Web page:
They heard the princess laugh out loud from her bedroom.
"Oh God," McKinney muttered. "I'm sorry we woke you, Princess Elayna."
They heard sheets rustle, and she appeared at the room divider in the same bathrobe he'd seen her in earlier. She was smiling radiantly. "Not at all. I really couldn't sleep. You think we're out of danger for the moment?"
He nodded. "For the moment."
She studied his face. "You, sir, look a wreck. You should get some sleep."
He rolled his eyes (and stopped himself from finishing the gesture with a start – don't roll you're eyes at royalty!). He cast a glance at T'Lar, waiting for him by the door. "So I've been told. But I have..."
"Daniel," the Vulcan said, "you are no good to anyone in your current state of fatigue. I am much stronger than you, even when you are fit and can stand without wobbling. Shall I carry you to your quarters?"
Dockray stared with utter disbelief. The princess giggled. Oddly, Melody hadn't been bothered by the talking and continued to sleep.
McKinney walked up to T'Lar, his fists on his hips. "You know, I'm tempted to call your bluff and make you do just that." She bent to grab him by the legs. "BUT," he continued, and she froze, "I'd never be able to look the crew in the eyes again if they saw that."
She gestured to the door and raised a tapered eyebrow.
She entered his quarters with him and stood at a formal-looking at-ease at the door as it closed behind her.
"You're not going to try to put me to bed, are you?" he asked worriedly.
He sat heavily on the edge of the bed and started to yank his boots off. "I am going to call engineering and check in with Tchalabi. Tell him to take a break too. We've probably both been up the same amount of time. His crew doesn't need him hovering over them to get the job done."
"That is logical." She watched him.
He sighed. "Don't worry about me, Lara, I couldn't possibly not sleep at this point. I am so tired."
She shifted her stance slightly. He recognized it as something she did when she needed to choose her words carefully. Anyone else would have missed it, of course. "I have seen how the human mind can – how your mind specifically – can override your body's needs. You were only just returning to a normal diurnal schedule after many days of sleeplessness. You allow your doubts to plague you to the point where it endangers your own health. It is absurd."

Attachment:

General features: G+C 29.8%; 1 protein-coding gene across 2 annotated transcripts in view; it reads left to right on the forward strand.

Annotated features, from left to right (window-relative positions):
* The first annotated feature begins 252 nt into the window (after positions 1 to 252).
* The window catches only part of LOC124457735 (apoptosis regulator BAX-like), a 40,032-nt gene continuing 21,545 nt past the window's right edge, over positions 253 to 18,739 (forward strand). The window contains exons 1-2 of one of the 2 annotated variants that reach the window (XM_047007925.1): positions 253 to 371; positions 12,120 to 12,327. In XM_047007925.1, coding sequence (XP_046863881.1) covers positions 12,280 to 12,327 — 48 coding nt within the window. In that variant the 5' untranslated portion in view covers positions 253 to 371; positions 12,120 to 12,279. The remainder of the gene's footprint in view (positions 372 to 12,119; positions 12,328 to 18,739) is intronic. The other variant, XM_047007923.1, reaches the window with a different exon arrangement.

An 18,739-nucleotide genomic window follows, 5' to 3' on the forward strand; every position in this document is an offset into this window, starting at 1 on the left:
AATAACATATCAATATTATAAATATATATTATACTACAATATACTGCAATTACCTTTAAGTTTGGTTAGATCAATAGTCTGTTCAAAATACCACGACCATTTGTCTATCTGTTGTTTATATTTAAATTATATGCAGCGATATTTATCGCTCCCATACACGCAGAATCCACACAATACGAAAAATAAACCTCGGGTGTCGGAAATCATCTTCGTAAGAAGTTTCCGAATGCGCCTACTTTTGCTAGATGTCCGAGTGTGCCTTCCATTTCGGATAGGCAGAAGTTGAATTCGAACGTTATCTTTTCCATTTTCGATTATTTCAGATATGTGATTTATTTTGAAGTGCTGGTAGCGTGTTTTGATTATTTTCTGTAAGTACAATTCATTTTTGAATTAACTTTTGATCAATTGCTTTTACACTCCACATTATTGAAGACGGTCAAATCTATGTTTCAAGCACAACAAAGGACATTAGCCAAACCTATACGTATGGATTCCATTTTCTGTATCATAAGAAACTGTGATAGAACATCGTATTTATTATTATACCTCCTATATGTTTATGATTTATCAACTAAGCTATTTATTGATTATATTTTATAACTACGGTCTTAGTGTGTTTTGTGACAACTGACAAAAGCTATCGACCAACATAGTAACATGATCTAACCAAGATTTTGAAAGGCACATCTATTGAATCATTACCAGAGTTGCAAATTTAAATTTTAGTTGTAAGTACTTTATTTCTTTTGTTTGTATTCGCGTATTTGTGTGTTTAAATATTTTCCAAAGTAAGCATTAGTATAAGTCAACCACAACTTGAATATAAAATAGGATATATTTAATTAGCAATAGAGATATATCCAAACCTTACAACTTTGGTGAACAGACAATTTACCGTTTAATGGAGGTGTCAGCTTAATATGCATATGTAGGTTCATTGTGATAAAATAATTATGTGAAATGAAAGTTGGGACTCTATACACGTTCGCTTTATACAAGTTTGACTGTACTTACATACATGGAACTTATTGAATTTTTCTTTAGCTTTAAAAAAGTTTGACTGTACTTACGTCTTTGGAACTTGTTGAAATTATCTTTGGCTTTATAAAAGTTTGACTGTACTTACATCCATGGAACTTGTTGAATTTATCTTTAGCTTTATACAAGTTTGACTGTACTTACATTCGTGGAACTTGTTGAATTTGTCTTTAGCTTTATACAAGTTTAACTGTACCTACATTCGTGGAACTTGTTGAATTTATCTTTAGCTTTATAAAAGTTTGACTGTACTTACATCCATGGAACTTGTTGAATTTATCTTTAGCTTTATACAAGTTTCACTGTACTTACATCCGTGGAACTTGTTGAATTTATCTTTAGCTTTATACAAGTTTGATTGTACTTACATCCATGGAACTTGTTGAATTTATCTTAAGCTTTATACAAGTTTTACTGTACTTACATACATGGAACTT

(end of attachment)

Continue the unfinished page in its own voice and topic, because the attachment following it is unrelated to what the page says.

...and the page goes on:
He tossed a boot into a corner, a little more forcefully than he'd intended. "Lara, I ... I agree! But I was brought up in Ireland, not on Vulcan. I can't throw a switch on the stress and go to sleep!" Her expression remained as neutral as ever, but he knew he shouldn't have said that. He tossed the other boot gently. "Don't tell me Vulcans never have self-doubt."
"Oh of course we do, Daniel. But it is simply not logical ... please stop laughing, it is the only word for it."
"I'm sorry. I know. It's become kind of a Vulcan cliché over the years, though."
"Ah. Like the way your people enjoy drinking themselves into catatonia."
"Point taken!" he slumped back onto his bed. He'd like to take his clothes off but he wasn't going to with Lara standing there. He'd probably fall asleep before he could get his shirt off.
"Daniel," she said as calmly and stoically as ever, "just because I have been trained to control and suppress my emotional responses does not mean that I don't have emotions."
He looked at her sideways through sleep-heavy eyelids. He must have upset her; she used a contraction! He wondered if she was going to realize she was defeating her own purpose by keeping awake to yell at him.
"And right now," she continued, "I am frustrated and concerned for you because you will not help yourself. Now ... well, I see you are in fact falling asleep. Good. Will you promise me that if you cannot stay asleep, you will contact sick bay for a sleep aid?"
His lids were almost shut. "Lara?" he said, his voice a sleepy, gravelly burr.
"I ... don't want to die out here. Out in the middle ... of nowhere. Where nobody'll ... ever ... find us."
The last thing he saw before his eyes closed of their own weight was T'Lar's face. She actually had an expression. It was pure surprise. He loved surprising her.
The last thing he heard in the fugue state between drowsiness and sleep was her voice. Was there a break in it? "Nor do I, Daniel."
He didn't here the doors as she left.